• Seattle Police Chief John Diaz steps down


    SEATTLE - Seattle Police Chief John Diaz  retired Monday as his department faces a court order involving use of force by officers.

    Mayor Mike McGinn said Assistant Chief Jim Pugel will be interim chief.

    Diaz, a 33-year veteran of the department and the department's first minority chief, rose through the ranks from a patrol officer and was named deputy chief in 2000. He became the interim chief on May 7, 2009, after former Chief Gil Kerlikowske was named President Barack Obama's drug czar.  

    Diaz was sworn in as the permanent police chief by McGinn on Aug. 16, 2010. 

    “The most important thing that I bring to the table is I want to do the best for this city and the best for this Police Department," he said in 2010.

    During his tenure, the chief had to deal with several incidents of alleged excessive use of force. Claims of racial bias led to a Department of Justice investigation. The investigation found that SPD “engaged in a pattern of excessive force that violated the Constitution and federal law.”

    McGinn appointed a 15-member Community Police Commission to support reforms. 

    Last month, a comprehensive package of reform initiatives, called SPD 20/20: A Vision for the Future, was announced by McGinn and Diaz.  The SPD 20/20 team is made up of more than 30 SPD department leaders who will oversee the implementation of 20 reform initiatives over the next 20 months.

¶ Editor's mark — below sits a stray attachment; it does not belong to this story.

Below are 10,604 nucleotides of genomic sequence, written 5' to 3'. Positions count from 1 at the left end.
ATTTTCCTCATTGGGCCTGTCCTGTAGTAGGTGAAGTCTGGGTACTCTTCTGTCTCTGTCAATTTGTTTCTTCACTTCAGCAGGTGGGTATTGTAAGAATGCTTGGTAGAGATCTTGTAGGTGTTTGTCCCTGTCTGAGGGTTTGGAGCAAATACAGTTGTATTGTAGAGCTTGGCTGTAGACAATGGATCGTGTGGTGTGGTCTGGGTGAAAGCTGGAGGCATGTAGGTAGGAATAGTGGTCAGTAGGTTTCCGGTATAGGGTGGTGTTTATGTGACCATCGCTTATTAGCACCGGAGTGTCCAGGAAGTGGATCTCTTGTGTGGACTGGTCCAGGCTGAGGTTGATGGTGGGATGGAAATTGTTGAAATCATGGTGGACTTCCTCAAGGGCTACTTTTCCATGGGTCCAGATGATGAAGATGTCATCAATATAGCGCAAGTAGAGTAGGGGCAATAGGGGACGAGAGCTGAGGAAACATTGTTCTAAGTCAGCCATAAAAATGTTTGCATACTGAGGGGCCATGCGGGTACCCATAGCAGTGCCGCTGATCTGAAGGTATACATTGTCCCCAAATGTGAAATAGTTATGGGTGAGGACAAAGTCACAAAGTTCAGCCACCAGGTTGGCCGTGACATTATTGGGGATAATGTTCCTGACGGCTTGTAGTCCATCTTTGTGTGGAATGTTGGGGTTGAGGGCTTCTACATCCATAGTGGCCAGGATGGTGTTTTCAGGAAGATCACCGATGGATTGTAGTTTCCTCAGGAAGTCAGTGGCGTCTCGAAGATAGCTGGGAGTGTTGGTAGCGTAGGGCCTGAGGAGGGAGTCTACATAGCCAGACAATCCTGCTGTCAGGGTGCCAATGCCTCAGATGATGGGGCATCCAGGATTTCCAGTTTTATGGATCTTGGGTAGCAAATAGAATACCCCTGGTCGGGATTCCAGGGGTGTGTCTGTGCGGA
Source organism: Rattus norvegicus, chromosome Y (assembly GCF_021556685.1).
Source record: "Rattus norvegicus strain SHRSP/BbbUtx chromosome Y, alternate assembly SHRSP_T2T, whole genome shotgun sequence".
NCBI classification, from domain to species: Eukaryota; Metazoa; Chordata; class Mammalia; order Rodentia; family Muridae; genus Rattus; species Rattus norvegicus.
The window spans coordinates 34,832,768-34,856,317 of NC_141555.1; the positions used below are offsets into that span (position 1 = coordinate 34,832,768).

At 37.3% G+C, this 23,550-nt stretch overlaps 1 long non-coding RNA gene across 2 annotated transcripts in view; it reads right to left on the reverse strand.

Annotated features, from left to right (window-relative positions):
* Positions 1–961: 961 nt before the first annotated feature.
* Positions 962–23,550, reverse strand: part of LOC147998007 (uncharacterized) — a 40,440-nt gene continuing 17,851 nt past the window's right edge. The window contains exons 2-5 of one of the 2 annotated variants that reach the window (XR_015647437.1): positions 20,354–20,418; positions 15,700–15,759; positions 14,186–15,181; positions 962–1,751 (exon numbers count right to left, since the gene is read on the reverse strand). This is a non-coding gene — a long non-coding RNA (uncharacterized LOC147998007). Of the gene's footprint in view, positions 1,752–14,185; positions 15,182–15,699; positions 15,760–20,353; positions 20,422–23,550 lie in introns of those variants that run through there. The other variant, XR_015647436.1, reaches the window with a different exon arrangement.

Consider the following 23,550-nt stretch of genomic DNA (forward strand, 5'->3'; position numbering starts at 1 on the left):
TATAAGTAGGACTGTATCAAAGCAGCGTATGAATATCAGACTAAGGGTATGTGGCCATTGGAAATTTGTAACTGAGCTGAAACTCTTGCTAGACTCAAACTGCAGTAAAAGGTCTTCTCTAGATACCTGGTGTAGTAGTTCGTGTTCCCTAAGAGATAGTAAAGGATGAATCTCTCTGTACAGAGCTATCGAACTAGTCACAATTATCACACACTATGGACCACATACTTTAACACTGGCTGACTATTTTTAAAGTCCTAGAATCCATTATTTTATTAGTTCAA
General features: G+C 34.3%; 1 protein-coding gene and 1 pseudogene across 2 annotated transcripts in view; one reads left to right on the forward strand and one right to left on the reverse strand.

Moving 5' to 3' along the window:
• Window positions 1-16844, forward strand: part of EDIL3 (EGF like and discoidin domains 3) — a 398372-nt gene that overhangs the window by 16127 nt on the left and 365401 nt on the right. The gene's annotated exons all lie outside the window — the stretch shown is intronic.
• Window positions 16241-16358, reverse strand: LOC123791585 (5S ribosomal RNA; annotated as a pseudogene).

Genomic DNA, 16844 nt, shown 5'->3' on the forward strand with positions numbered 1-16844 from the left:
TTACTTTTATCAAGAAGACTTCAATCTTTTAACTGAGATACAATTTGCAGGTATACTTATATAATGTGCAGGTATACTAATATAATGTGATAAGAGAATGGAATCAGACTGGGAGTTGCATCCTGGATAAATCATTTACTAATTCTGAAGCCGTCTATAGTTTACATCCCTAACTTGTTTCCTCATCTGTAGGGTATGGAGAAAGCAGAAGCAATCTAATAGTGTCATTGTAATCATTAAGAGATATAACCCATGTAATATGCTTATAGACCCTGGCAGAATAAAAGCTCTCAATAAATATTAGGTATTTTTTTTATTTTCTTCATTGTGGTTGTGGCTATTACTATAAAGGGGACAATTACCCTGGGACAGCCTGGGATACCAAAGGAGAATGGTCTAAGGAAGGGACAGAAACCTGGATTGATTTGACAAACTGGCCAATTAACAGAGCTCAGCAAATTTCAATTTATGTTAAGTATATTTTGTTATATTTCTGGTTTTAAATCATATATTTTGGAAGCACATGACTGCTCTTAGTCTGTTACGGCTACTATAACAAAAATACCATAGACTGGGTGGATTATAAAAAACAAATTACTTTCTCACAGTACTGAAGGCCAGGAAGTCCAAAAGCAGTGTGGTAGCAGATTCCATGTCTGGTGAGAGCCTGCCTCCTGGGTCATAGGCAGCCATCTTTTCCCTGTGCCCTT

Diaz has been criticized for his leadership style.

    City Councilman Tim Burgess, who is running for mayor, said Diaz was too slow to adopt new strategies for preventing crime and to embrace the changes sought by the federal agency.

    Burgess had said that if elected, he would fire Diaz.

    Rick Williams, the brother of woodcarver John T. Williams, who was shot dead by a Seattle officer in 2010, said Diaz "should have resigned a long time ago."

    "I hope whoever takes his position now will lead by strong example, come out here and mingle with the people," Williams said.

    Seattle attorney James Egan, who has represented people alleging police misconduct, thinks Diaz was under pressure to resign. "I don't think he's a good leader," Egan said. "I think he's a bit of a wallflower."

    The NAACP's James Bible said the resignation is an opportunity for a new direction for the department.

    "Changing the chief is just the start," Bible said. "We need to do something about use of force, we need to do something about profiling."

    Assistant Chief Jim Pugel, who was named as interim chief, has spent the last several years as head of Homicide, CSI, Sexual Assault/Child Abuse, Domestic Violence, Vice/High Risk Victims, Major Crimes Task Force, Fraud/Forgery/Financial Exploitation, Auto Theft and Forensic Support Services. He has been the lead representative in the Law Enforcement Assisted Diversion program, a partnership with the ACLU and other agencies to offer low-level drug offenders with treatment as opposed to jail. He has also developed and leads the Force Investigation Team, an effort designed to track and review police use of force to ensure that our practices are consistent with training and policy.

    Pugel is a native Seattleite and University of Washington graduate.

    "I am pleased that Jim Pugel will serve as interim chief while we begin the process called for in the City Charter for selecting and appointing a new permanent chief," said McGinn.

    Merrick Bobb, the independent federal monitor appointed to oversee SPD reforms, said, "I have a great deal of respect and admiration for Chief Diaz. I will be giving Chief Pugel my support and I look forward to working with him."

    Next Up: